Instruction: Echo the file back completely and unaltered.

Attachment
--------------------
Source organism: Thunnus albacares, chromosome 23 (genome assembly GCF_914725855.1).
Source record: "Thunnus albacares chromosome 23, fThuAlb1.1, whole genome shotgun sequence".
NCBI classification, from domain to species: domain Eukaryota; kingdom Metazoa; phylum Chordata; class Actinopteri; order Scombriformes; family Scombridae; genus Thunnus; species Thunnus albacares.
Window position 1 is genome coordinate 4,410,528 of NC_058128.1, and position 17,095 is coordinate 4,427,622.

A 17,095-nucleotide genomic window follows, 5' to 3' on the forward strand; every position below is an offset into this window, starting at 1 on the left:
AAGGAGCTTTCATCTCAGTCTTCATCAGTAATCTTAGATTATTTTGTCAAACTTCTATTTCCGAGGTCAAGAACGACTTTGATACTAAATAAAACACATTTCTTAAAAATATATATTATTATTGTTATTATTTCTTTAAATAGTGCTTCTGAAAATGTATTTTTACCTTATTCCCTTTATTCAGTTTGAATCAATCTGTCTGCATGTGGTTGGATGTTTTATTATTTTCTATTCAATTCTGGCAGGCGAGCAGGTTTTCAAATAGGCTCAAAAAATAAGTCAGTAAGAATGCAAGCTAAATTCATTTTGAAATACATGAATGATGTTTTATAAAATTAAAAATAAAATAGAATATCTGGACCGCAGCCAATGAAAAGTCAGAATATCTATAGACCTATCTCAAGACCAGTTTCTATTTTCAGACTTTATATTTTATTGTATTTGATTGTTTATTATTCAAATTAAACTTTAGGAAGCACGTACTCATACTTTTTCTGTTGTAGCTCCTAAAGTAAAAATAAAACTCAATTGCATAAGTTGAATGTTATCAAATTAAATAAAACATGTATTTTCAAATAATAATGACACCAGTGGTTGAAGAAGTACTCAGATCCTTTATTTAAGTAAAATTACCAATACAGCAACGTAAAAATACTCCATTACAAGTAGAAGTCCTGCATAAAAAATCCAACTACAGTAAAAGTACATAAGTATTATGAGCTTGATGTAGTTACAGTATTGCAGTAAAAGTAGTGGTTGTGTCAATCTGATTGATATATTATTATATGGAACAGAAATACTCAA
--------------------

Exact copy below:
Source organism: Thunnus albacares, chromosome 23 (genome assembly GCF_914725855.1).
Source record: "Thunnus albacares chromosome 23, fThuAlb1.1, whole genome shotgun sequence".
NCBI classification, from domain to species: domain Eukaryota; kingdom Metazoa; phylum Chordata; class Actinopteri; order Scombriformes; family Scombridae; genus Thunnus; species Thunnus albacares.
Window position 1 is genome coordinate 4,410,528 of NC_058128.1, and position 17,095 is coordinate 4,427,622.

A 17,095-nucleotide genomic window follows, 5' to 3' on the forward strand; every position below is an offset into this window, starting at 1 on the left:
AAGGAGCTTTCATCTCAGTCTTCATCAGTAATCTTAGATTATTTTGTCAAACTTCTATTTCCGAGGTCAAGAACGACTTTGATACTAAATAAAACACATTTCTTAAAAATATATATTATTATTGTTATTATTTCTTTAAATAGTGCTTCTGAAAATGTATTTTTACCTTATTCCCTTTATTCAGTTTGAATCAATCTGTCTGCATGTGGTTGGATGTTTTATTATTTTCTATTCAATTCTGGCAGGCGAGCAGGTTTTCAAATAGGCTCAAAAAATAAGTCAGTAAGAATGCAAGCTAAATTCATTTTGAAATACATGAATGATGTTTTATAAAATTAAAAATAAAATAGAATATCTGGACCGCAGCCAATGAAAAGTCAGAATATCTATAGACCTATCTCAAGACCAGTTTCTATTTTCAGACTTTATATTTTATTGTATTTGATTGTTTATTATTCAAATTAAACTTTAGGAAGCACGTACTCATACTTTTTCTGTTGTAGCTCCTAAAGTAAAAATAAAACTCAATTGCATAAGTTGAATGTTATCAAATTAAATAAAACATGTATTTTCAAATAATAATGACACCAGTGGTTGAAGAAGTACTCAGATCCTTTATTTAAGTAAAATTACCAATACAGCAACGTAAAAATACTCCATTACAAGTAGAAGTCCTGCATAAAAAATCCAACTACAGTAAAAGTACATAAGTATTATGAGCTTGATGTAGTTACAGTATTGCAGTAAAAGTAGTGGTTGTGTCAATCTGATTGATATATTATTATATGGAACAGAAATACTCAA